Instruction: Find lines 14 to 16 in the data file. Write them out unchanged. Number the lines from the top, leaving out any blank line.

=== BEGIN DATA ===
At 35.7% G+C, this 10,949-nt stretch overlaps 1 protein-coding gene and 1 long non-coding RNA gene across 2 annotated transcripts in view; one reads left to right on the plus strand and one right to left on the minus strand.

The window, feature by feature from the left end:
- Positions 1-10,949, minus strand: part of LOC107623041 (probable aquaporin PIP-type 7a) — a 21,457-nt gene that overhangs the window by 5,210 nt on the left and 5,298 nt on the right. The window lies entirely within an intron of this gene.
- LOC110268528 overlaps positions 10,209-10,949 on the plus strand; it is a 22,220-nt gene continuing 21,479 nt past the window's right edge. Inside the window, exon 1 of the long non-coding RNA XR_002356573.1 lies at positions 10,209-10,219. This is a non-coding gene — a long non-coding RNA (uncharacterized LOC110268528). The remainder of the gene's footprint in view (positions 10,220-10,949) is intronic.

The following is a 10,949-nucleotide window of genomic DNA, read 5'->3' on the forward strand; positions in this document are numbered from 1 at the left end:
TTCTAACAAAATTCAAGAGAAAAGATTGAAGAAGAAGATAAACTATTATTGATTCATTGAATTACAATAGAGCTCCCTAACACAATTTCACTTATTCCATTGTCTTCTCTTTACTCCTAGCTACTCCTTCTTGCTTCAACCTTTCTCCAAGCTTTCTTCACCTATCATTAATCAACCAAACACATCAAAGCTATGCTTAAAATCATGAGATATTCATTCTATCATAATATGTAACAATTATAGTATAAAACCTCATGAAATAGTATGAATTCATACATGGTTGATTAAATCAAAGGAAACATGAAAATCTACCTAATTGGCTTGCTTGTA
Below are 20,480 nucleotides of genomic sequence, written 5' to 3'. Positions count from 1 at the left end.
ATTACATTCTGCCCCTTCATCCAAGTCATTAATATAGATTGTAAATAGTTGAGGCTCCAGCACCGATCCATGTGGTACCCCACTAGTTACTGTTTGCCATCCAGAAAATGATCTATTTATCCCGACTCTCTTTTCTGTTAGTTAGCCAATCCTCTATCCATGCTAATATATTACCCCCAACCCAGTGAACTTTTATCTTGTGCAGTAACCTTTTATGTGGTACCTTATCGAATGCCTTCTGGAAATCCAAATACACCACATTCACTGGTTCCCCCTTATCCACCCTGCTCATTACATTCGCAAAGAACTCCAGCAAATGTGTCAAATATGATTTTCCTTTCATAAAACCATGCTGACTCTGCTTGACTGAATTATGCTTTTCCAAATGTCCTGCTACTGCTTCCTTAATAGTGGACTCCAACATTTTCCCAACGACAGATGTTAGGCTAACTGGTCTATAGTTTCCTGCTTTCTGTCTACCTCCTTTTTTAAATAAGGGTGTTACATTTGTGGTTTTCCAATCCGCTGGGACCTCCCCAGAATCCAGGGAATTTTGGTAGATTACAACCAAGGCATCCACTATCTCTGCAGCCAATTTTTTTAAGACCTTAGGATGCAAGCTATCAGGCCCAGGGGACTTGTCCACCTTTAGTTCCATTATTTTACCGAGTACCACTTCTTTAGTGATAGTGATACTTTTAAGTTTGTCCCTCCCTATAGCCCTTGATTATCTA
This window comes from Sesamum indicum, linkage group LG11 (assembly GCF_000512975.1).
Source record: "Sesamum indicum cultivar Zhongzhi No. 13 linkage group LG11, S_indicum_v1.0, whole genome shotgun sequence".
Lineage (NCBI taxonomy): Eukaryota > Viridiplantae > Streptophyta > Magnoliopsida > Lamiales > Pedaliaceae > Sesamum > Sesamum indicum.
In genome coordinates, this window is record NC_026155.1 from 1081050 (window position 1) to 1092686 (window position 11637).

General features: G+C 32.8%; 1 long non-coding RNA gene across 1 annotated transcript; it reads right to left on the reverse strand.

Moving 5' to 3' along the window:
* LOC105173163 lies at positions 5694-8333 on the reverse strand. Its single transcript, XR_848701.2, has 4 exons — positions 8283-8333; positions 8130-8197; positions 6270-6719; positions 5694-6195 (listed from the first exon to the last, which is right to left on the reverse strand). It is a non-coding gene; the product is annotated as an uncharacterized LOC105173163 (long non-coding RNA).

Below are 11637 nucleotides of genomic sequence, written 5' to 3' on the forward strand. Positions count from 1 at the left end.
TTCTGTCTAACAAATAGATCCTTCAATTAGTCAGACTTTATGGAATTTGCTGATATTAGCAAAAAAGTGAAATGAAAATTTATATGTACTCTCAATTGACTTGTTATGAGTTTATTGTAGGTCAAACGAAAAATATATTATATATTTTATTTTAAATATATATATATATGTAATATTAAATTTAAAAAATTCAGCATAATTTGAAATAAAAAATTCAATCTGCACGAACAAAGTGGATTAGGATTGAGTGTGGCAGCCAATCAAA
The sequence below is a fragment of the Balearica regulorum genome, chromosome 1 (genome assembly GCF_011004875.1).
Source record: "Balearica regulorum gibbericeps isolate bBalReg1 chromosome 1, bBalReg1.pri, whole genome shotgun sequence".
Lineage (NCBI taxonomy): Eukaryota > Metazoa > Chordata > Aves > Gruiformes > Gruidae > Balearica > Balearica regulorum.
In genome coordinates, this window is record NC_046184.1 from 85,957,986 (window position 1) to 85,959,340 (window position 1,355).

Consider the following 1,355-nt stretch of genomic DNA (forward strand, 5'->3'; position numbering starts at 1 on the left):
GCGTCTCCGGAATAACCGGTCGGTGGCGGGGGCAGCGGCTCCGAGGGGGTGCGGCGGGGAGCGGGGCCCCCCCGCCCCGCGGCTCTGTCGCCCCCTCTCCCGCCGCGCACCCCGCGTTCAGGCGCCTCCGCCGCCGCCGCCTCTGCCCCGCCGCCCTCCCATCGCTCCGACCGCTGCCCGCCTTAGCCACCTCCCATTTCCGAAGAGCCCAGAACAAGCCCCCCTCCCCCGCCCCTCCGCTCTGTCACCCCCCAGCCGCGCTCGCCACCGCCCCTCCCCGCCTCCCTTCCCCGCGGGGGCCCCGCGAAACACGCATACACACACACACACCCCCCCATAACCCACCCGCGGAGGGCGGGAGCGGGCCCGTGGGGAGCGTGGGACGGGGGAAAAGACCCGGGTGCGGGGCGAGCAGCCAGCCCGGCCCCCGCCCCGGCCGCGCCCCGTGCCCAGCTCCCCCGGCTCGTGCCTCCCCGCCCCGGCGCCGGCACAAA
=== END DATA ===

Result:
Moving 5' to 3' along the window:
* LOC105173163 lies at positions 5694-8333 on the reverse strand. Its single transcript, XR_848701.2, has 4 exons — positions 8283-8333; positions 8130-8197; positions 6270-6719; positions 5694-6195 (listed from the first exon to the last, which is right to left on the reverse strand). It is a non-coding gene; the product is annotated as an uncharacterized LOC105173163 (long non-coding RNA).

Below are 11637 nucleotides of genomic sequence, written 5' to 3' on the forward strand. Positions count from 1 at the left end.